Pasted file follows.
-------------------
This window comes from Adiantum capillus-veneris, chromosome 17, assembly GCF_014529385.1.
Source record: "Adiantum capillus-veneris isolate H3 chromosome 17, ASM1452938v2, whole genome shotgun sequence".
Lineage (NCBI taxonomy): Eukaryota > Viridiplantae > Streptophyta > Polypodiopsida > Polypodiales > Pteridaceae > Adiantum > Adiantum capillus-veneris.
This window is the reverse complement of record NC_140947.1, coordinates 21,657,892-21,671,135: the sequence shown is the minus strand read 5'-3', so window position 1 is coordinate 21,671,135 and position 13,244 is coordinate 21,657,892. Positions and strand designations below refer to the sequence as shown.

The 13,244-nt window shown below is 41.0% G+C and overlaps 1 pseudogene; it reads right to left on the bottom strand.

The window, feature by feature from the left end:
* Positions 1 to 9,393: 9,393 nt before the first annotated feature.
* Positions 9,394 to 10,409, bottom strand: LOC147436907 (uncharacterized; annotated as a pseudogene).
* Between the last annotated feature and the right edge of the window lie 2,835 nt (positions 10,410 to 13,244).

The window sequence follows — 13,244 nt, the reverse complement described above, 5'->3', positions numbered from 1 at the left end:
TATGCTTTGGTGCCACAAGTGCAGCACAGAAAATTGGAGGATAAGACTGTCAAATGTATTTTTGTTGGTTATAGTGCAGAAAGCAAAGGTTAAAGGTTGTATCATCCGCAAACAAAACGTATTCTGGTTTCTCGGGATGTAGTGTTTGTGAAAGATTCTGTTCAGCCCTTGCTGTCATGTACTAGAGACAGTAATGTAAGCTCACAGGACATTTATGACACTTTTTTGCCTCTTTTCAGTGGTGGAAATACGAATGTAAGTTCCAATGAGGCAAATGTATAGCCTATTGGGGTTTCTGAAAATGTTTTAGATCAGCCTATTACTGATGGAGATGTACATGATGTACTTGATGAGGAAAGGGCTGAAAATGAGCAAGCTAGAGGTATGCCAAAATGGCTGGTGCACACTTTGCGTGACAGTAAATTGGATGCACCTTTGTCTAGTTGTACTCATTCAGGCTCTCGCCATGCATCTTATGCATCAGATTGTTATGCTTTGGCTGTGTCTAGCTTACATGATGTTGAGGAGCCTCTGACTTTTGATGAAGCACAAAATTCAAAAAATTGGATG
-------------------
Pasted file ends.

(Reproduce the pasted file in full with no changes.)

This window comes from Adiantum capillus-veneris, chromosome 17, assembly GCF_014529385.1.
Source record: "Adiantum capillus-veneris isolate H3 chromosome 17, ASM1452938v2, whole genome shotgun sequence".
Lineage (NCBI taxonomy): Eukaryota > Viridiplantae > Streptophyta > Polypodiopsida > Polypodiales > Pteridaceae > Adiantum > Adiantum capillus-veneris.
This window is the reverse complement of record NC_140947.1, coordinates 21,657,892-21,671,135: the sequence shown is the minus strand read 5'-3', so window position 1 is coordinate 21,671,135 and position 13,244 is coordinate 21,657,892. Positions and strand designations below refer to the sequence as shown.

The 13,244-nt window shown below is 41.0% G+C and overlaps 1 pseudogene; it reads right to left on the bottom strand.

The window, feature by feature from the left end:
* Positions 1 to 9,393: 9,393 nt before the first annotated feature.
* Positions 9,394 to 10,409, bottom strand: LOC147436907 (uncharacterized; annotated as a pseudogene).
* Between the last annotated feature and the right edge of the window lie 2,835 nt (positions 10,410 to 13,244).

The window sequence follows — 13,244 nt, the reverse complement described above, 5'->3', positions numbered from 1 at the left end:
TATGCTTTGGTGCCACAAGTGCAGCACAGAAAATTGGAGGATAAGACTGTCAAATGTATTTTTGTTGGTTATAGTGCAGAAAGCAAAGGTTAAAGGTTGTATCATCCGCAAACAAAACGTATTCTGGTTTCTCGGGATGTAGTGTTTGTGAAAGATTCTGTTCAGCCCTTGCTGTCATGTACTAGAGACAGTAATGTAAGCTCACAGGACATTTATGACACTTTTTTGCCTCTTTTCAGTGGTGGAAATACGAATGTAAGTTCCAATGAGGCAAATGTATAGCCTATTGGGGTTTCTGAAAATGTTTTAGATCAGCCTATTACTGATGGAGATGTACATGATGTACTTGATGAGGAAAGGGCTGAAAATGAGCAAGCTAGAGGTATGCCAAAATGGCTGGTGCACACTTTGCGTGACAGTAAATTGGATGCACCTTTGTCTAGTTGTACTCATTCAGGCTCTCGCCATGCATCTTATGCATCAGATTGTTATGCTTTGGCTGTGTCTAGCTTACATGATGTTGAGGAGCCTCTGACTTTTGATGAAGCACAAAATTCAAAAAATTGGATG